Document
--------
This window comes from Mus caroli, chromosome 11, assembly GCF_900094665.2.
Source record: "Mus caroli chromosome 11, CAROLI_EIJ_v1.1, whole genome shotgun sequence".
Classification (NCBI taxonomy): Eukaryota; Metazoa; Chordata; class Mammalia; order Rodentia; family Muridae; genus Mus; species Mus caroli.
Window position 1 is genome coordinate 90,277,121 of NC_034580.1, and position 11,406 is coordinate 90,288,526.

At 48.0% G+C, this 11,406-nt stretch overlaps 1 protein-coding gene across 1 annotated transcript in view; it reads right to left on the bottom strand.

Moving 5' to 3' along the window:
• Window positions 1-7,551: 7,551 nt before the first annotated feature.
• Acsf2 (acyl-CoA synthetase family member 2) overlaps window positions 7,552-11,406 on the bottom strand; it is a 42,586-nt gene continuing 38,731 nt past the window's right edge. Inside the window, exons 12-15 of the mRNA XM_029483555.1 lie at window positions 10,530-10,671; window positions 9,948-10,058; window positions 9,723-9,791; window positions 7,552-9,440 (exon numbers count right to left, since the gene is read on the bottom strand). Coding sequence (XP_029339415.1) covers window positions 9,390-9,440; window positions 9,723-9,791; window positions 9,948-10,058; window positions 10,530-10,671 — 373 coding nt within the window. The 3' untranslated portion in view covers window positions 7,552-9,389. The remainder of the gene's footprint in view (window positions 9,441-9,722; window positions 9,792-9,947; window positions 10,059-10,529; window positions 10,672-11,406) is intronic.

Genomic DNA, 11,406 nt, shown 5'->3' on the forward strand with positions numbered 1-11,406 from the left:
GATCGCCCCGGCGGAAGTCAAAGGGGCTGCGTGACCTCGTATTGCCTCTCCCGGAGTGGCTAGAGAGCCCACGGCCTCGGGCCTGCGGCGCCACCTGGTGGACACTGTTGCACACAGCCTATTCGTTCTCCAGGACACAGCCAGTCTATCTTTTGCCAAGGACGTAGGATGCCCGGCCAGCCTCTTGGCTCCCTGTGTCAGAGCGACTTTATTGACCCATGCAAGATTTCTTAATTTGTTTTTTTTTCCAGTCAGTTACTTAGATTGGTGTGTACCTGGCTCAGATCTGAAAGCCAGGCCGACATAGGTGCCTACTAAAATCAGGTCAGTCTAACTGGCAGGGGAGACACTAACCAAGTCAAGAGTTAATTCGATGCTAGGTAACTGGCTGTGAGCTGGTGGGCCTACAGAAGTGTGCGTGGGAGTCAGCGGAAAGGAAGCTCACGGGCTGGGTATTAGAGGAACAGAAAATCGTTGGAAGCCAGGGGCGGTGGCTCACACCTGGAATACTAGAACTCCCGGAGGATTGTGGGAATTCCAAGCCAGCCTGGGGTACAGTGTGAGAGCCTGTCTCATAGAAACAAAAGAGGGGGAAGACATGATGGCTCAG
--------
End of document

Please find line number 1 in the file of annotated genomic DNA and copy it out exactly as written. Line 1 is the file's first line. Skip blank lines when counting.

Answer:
This window comes from Mus caroli, chromosome 11, assembly GCF_900094665.2.